What I've done in post #2 is to modify the system slightly so that we are back to dealing with a closed system, consisting of the material within the actual control volume at time t, plus the amount of material about to enter between times t and t +delta t. This is the same as if we had two pistons, one adjacent to the inlet and one adjacent to the outlet exchanging work with the material within the closed system. As the time interval becomes vanishingly small, we approach the limit of the actual control volume, and obtain a "rate of doing work" at the two boundaries.
     
  6. Dec 21, 2017 #5
    The thing is, to me, when the interval becomes vanishingly small, the situation stops making sense physically. Following that train of thought, I can only see it as being logically consistent if time evolved in discrete steps. This is how my mind reads this:

    The only moment at which fluid out of the control volume is exerting a force on fluid in the control volume is when those two parcels are separated by the imaginary boundary. The slightest displacement would cause the contact plane between both parcels to enter the controle volume. From this point on, whatever work is being done by the upstream fluid on the downstream fluid is being offset by the work done by the downstream fluid on the upstream fluid, which are equal in magnitude but opposite in sign. On a continuous operation, I see this flow work as being the infinite sum, at all points in time, of the work done by the upstream fluid on downstream fluid. Except there isn't an infinitesimal displacement during which fluid from out of the control volume transfers energy to fluid in the control volume. The "displacement" is exactly equal to 0, which is the width of the boundary of the control volume.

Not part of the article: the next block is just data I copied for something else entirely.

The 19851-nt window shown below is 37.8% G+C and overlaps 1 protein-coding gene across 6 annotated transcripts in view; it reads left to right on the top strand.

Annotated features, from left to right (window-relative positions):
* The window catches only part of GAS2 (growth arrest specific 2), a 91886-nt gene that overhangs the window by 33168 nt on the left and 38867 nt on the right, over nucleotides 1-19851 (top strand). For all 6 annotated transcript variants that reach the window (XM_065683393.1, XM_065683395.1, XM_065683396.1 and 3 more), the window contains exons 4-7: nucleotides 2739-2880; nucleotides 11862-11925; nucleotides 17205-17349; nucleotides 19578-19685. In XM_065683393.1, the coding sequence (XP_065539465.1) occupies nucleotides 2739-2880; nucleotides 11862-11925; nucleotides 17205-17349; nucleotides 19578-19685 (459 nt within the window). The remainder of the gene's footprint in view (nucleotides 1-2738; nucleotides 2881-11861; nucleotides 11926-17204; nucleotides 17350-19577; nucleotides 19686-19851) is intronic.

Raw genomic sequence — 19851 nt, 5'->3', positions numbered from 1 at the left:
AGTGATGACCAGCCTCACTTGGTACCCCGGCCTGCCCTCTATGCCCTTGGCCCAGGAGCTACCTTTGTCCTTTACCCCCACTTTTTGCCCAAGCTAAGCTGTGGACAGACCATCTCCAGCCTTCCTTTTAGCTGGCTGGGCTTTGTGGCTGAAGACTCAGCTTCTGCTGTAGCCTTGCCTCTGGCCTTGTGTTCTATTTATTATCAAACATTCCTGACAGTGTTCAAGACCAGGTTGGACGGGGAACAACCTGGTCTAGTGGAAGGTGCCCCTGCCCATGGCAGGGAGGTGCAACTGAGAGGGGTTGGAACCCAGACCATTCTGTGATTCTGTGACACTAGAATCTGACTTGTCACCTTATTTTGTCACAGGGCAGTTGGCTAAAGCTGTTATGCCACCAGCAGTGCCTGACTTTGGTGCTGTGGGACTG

Am I missing some fundamental aspect?
     
  7. Dec 21, 2017 #6
    Well, I tried my best to explain it. So maybe I should give someone else at shot. I'm out of ideas.
     
  8. Dec 21, 2017 #7

    jbriggs444

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    Instead of trying to reason about infinitesimals as if they were exactly zero, try taking a limit. You have a very small incremental volume moving into the control region over some very small increment of time. It is clearly subject to a net force and moves a net distance. You compute how much work is done moving this small volume and how much time it takes to move. That gives you a number with units of power.

    If you repeat the process for a sequence of finite time increments, you can plot this and get a bar graph of power versus time.

    Now take the limit as the time increment gets smaller and smaller. The graph smooths out and, in the limit, becomes a continuous graph of power over time.

    [All of which is practically the definition of the process of differentiation]
     
  9. Dec 21, 2017 #8

    vela

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    Do you have the same difficulty with the concept of instantaneous velocity? If not, what is it you think is different between the two cases?
     
  10. Dec 21, 2017 #9
    Now this is uncanny; I just thought about exactly that! Both situations are really analogous. I think my discomfort with this boils down to time being continuous, which, for velocity, never presented any issue for me; I suspect it's simply because we are just so used to thinking of velocities in our daily lives, whereas not so much about control volumes and the first law.

    I guess I could just keep going back to Zeno's paradoxes with this reasoning; things just are what they are. And you're right, if I don't have difficulty with one, I shouldn't have with the other. Time being continuous (is it really though?) is really weird.

    Thanks for all the responses.
     
  11. Dec 21, 2017 #10

    Dale

    Staff: Mentor

    The non-moving boundary doesn’t provide the work, the moving fluid does. I often find it easier to think about power than work. Just as ##W=f \cdot d## we have ##P = f \cdot v##. Since ##f## and ##v## are non zero (and not orthogonal) then ##P## is also non zero.